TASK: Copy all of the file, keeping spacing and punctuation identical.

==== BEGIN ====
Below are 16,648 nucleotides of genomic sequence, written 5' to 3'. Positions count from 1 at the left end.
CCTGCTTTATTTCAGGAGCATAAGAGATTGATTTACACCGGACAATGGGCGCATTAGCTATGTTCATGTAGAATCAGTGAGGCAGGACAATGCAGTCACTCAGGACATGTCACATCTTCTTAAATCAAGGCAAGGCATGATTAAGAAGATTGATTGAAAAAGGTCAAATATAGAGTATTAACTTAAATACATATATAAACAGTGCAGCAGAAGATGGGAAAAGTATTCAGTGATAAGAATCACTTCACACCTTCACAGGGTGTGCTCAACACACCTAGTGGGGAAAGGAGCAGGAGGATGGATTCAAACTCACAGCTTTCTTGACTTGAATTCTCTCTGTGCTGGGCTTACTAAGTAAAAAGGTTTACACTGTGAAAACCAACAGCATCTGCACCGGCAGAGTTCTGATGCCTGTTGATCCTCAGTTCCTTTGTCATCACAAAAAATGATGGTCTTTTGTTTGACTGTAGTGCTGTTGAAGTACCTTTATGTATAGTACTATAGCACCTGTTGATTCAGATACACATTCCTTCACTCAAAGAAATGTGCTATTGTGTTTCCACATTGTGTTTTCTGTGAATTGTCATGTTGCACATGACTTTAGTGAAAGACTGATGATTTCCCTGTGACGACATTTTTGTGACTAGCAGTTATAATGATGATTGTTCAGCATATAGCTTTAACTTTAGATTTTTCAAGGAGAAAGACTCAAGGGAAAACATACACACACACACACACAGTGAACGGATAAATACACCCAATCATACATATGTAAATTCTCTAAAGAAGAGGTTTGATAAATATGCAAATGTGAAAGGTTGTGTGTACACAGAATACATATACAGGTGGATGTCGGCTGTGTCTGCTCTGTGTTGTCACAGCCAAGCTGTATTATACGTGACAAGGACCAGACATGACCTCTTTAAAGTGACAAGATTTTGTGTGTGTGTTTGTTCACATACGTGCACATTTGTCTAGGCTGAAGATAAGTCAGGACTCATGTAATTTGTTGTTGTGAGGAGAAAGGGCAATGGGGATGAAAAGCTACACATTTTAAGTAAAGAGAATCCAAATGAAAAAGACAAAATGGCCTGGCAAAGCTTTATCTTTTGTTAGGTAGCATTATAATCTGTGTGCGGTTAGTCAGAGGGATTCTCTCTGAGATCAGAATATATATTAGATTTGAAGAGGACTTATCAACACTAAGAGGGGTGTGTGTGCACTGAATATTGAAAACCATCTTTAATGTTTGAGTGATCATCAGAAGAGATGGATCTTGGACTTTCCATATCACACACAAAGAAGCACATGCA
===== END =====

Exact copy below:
Below are 16,648 nucleotides of genomic sequence, written 5' to 3'. Positions count from 1 at the left end.
CCTGCTTTATTTCAGGAGCATAAGAGATTGATTTACACCGGACAATGGGCGCATTAGCTATGTTCATGTAGAATCAGTGAGGCAGGACAATGCAGTCACTCAGGACATGTCACATCTTCTTAAATCAAGGCAAGGCATGATTAAGAAGATTGATTGAAAAAGGTCAAATATAGAGTATTAACTTAAATACATATATAAACAGTGCAGCAGAAGATGGGAAAAGTATTCAGTGATAAGAATCACTTCACACCTTCACAGGGTGTGCTCAACACACCTAGTGGGGAAAGGAGCAGGAGGATGGATTCAAACTCACAGCTTTCTTGACTTGAATTCTCTCTGTGCTGGGCTTACTAAGTAAAAAGGTTTACACTGTGAAAACCAACAGCATCTGCACCGGCAGAGTTCTGATGCCTGTTGATCCTCAGTTCCTTTGTCATCACAAAAAATGATGGTCTTTTGTTTGACTGTAGTGCTGTTGAAGTACCTTTATGTATAGTACTATAGCACCTGTTGATTCAGATACACATTCCTTCACTCAAAGAAATGTGCTATTGTGTTTCCACATTGTGTTTTCTGTGAATTGTCATGTTGCACATGACTTTAGTGAAAGACTGATGATTTCCCTGTGACGACATTTTTGTGACTAGCAGTTATAATGATGATTGTTCAGCATATAGCTTTAACTTTAGATTTTTCAAGGAGAAAGACTCAAGGGAAAACATACACACACACACACACAGTGAACGGATAAATACACCCAATCATACATATGTAAATTCTCTAAAGAAGAGGTTTGATAAATATGCAAATGTGAAAGGTTGTGTGTACACAGAATACATATACAGGTGGATGTCGGCTGTGTCTGCTCTGTGTTGTCACAGCCAAGCTGTATTATACGTGACAAGGACCAGACATGACCTCTTTAAAGTGACAAGATTTTGTGTGTGTGTTTGTTCACATACGTGCACATTTGTCTAGGCTGAAGATAAGTCAGGACTCATGTAATTTGTTGTTGTGAGGAGAAAGGGCAATGGGGATGAAAAGCTACACATTTTAAGTAAAGAGAATCCAAATGAAAAAGACAAAATGGCCTGGCAAAGCTTTATCTTTTGTTAGGTAGCATTATAATCTGTGTGCGGTTAGTCAGAGGGATTCTCTCTGAGATCAGAATATATATTAGATTTGAAGAGGACTTATCAACACTAAGAGGGGTGTGTGTGCACTGAATATTGAAAACCATCTTTAATGTTTGAGTGATCATCAGAAGAGATGGATCTTGGACTTTCCATATCACACACAAAGAAGCACATGCA